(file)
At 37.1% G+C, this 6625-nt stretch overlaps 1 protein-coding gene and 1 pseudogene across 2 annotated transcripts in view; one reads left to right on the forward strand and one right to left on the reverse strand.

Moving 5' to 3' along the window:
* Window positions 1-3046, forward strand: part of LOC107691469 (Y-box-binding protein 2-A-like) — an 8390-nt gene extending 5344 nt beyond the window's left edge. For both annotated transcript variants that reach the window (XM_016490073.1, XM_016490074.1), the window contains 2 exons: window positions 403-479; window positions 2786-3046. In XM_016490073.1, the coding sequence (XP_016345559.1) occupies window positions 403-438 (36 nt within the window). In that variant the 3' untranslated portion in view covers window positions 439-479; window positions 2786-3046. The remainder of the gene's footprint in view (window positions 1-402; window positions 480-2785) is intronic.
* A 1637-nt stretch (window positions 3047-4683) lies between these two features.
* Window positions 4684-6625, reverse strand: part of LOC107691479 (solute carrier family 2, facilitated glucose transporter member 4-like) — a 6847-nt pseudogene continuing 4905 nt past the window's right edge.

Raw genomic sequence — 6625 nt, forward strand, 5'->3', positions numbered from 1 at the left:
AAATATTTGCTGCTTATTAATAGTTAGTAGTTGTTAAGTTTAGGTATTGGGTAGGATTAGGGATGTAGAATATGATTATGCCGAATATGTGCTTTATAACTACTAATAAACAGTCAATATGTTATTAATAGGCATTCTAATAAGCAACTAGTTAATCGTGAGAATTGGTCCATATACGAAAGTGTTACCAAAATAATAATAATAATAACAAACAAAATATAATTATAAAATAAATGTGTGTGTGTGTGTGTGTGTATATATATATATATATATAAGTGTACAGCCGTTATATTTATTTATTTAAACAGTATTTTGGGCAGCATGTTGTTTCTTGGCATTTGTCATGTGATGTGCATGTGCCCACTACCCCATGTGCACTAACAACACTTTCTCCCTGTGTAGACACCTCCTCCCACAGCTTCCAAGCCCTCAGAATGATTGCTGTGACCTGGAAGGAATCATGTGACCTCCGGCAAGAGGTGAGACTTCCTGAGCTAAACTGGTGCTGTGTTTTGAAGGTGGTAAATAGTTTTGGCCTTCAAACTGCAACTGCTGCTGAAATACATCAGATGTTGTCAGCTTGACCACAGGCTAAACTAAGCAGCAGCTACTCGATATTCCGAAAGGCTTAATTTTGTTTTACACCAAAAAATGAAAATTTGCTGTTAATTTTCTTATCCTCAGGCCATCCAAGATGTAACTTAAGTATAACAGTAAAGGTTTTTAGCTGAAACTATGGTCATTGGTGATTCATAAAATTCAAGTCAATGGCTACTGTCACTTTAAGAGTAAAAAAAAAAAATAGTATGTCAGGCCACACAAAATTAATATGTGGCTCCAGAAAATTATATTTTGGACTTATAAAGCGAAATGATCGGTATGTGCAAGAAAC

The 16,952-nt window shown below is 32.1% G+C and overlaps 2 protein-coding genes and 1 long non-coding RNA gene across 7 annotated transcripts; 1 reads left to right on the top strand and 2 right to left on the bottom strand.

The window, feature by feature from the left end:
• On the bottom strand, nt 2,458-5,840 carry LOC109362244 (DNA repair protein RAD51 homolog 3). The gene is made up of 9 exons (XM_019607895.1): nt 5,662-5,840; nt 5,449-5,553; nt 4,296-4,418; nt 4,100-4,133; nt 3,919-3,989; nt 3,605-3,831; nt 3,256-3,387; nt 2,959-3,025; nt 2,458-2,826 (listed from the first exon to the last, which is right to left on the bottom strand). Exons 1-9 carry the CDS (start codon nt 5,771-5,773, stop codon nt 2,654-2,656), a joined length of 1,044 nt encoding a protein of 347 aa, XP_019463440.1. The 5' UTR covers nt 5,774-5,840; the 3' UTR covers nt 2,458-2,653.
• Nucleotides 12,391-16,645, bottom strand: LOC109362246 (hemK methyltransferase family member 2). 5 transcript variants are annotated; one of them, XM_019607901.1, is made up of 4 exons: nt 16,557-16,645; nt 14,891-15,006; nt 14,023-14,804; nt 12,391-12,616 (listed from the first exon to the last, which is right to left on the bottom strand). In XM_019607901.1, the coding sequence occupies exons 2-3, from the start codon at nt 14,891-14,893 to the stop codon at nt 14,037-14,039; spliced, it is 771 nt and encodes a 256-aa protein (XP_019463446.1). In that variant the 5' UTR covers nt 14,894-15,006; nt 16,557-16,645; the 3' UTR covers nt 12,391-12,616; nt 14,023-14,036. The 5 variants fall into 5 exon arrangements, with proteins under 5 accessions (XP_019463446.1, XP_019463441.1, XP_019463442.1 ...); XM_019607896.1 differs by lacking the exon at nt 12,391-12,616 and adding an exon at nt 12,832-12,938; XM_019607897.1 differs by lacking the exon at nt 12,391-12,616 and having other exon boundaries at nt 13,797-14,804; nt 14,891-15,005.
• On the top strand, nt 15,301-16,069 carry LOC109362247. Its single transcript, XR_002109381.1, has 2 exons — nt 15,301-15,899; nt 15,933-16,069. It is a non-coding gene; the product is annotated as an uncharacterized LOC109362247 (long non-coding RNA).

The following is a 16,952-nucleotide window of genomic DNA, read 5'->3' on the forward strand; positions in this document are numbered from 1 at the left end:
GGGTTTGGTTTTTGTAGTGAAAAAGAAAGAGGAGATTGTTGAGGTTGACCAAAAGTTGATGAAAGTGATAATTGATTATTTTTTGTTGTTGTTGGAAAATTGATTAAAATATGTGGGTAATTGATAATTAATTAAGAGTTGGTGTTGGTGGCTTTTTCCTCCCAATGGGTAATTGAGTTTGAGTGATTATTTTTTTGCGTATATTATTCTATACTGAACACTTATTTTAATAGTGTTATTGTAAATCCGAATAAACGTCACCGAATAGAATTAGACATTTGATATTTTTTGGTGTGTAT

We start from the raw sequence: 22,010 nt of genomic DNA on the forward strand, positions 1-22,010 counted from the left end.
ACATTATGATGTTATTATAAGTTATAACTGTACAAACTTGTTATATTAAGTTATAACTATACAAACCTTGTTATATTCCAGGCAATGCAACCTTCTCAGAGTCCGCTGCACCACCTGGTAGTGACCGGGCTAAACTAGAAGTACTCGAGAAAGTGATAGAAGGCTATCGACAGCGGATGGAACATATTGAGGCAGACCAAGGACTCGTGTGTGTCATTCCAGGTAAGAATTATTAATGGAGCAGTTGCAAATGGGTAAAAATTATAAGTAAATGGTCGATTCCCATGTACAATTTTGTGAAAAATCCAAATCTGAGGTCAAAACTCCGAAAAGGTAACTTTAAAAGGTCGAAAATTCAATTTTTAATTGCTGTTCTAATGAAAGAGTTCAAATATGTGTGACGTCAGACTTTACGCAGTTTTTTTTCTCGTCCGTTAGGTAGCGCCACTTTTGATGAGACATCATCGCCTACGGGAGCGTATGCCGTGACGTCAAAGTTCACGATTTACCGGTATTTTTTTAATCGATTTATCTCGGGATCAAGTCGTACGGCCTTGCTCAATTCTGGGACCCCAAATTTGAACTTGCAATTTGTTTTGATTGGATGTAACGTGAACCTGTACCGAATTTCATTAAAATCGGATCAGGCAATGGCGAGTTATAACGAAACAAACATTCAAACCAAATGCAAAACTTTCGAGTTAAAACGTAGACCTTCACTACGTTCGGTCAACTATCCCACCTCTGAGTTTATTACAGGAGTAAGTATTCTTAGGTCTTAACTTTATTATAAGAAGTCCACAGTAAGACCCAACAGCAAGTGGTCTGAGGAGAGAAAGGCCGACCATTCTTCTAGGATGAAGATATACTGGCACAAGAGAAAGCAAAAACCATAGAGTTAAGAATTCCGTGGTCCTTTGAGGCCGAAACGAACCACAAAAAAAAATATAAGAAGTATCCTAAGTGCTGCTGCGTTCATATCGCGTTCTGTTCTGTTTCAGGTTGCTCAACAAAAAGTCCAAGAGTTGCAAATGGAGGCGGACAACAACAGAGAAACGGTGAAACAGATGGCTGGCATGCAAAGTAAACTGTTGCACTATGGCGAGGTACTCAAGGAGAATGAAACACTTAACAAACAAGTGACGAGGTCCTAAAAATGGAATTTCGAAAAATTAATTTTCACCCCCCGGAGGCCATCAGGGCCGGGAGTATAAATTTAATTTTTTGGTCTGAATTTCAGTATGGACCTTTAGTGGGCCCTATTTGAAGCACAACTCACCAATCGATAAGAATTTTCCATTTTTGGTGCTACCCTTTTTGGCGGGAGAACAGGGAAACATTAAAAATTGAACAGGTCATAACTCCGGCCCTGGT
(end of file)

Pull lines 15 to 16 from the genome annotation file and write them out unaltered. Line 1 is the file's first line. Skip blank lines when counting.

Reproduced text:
We start from the raw sequence: 22,010 nt of genomic DNA on the forward strand, positions 1-22,010 counted from the left end.
ACATTATGATGTTATTATAAGTTATAACTGTACAAACTTGTTATATTAAGTTATAACTATACAAACCTTGTTATATTCCAGGCAATGCAACCTTCTCAGAGTCCGCTGCACCACCTGGTAGTGACCGGGCTAAACTAGAAGTACTCGAGAAAGTGATAGAAGGCTATCGACAGCGGATGGAACATATTGAGGCAGACCAAGGACTCGTGTGTGTCATTCCAGGTAAGAATTATTAATGGAGCAGTTGCAAATGGGTAAAAATTATAAGTAAATGGTCGATTCCCATGTACAATTTTGTGAAAAATCCAAATCTGAGGTCAAAACTCCGAAAAGGTAACTTTAAAAGGTCGAAAATTCAATTTTTAATTGCTGTTCTAATGAAAGAGTTCAAATATGTGTGACGTCAGACTTTACGCAGTTTTTTTTCTCGTCCGTTAGGTAGCGCCACTTTTGATGAGACATCATCGCCTACGGGAGCGTATGCCGTGACGTCAAAGTTCACGATTTACCGGTATTTTTTTAATCGATTTATCTCGGGATCAAGTCGTACGGCCTTGCTCAATTCTGGGACCCCAAATTTGAACTTGCAATTTGTTTTGATTGGATGTAACGTGAACCTGTACCGAATTTCATTAAAATCGGATCAGGCAATGGCGAGTTATAACGAAACAAACATTCAAACCAAATGCAAAACTTTCGAGTTAAAACGTAGACCTTCACTACGTTCGGTCAACTATCCCACCTCTGAGTTTATTACAGGAGTAAGTATTCTTAGGTCTTAACTTTATTATAAGAAGTCCACAGTAAGACCCAACAGCAAGTGGTCTGAGGAGAGAAAGGCCGACCATTCTTCTAGGATGAAGATATACTGGCACAAGAGAAAGCAAAAACCATAGAGTTAAGAATTCCGTGGTCCTTTGAGGCCGAAACGAACCACAAAAAAAAATATAAGAAGTATCCTAAGTGCTGCTGCGTTCATATCGCGTTCTGTTCTGTTTCAGGTTGCTCAACAAAAAGTCCAAGAGTTGCAAATGGAGGCGGACAACAACAGAGAAACGGTGAAACAGATGGCTGGCATGCAAAGTAAACTGTTGCACTATGGCGAGGTACTCAAGGAGAATGAAACACTTAACAAACAAGTGACGAGGTCCTAAAAATGGAATTTCGAAAAATTAATTTTCACCCCCCGGAGGCCATCAGGGCCGGGAGTATAAATTTAATTTTTTGGTCTGAATTTCAGTATGGACCTTTAGTGGGCCCTATTTGAAGCACAACTCACCAATCGATAAGAATTTTCCATTTTTGGTGCTACCCTTTTTGGCGGGAGAACAGGGAAACATTAAAAATTGAACAGGTCATAACTCCGGCCCTGGT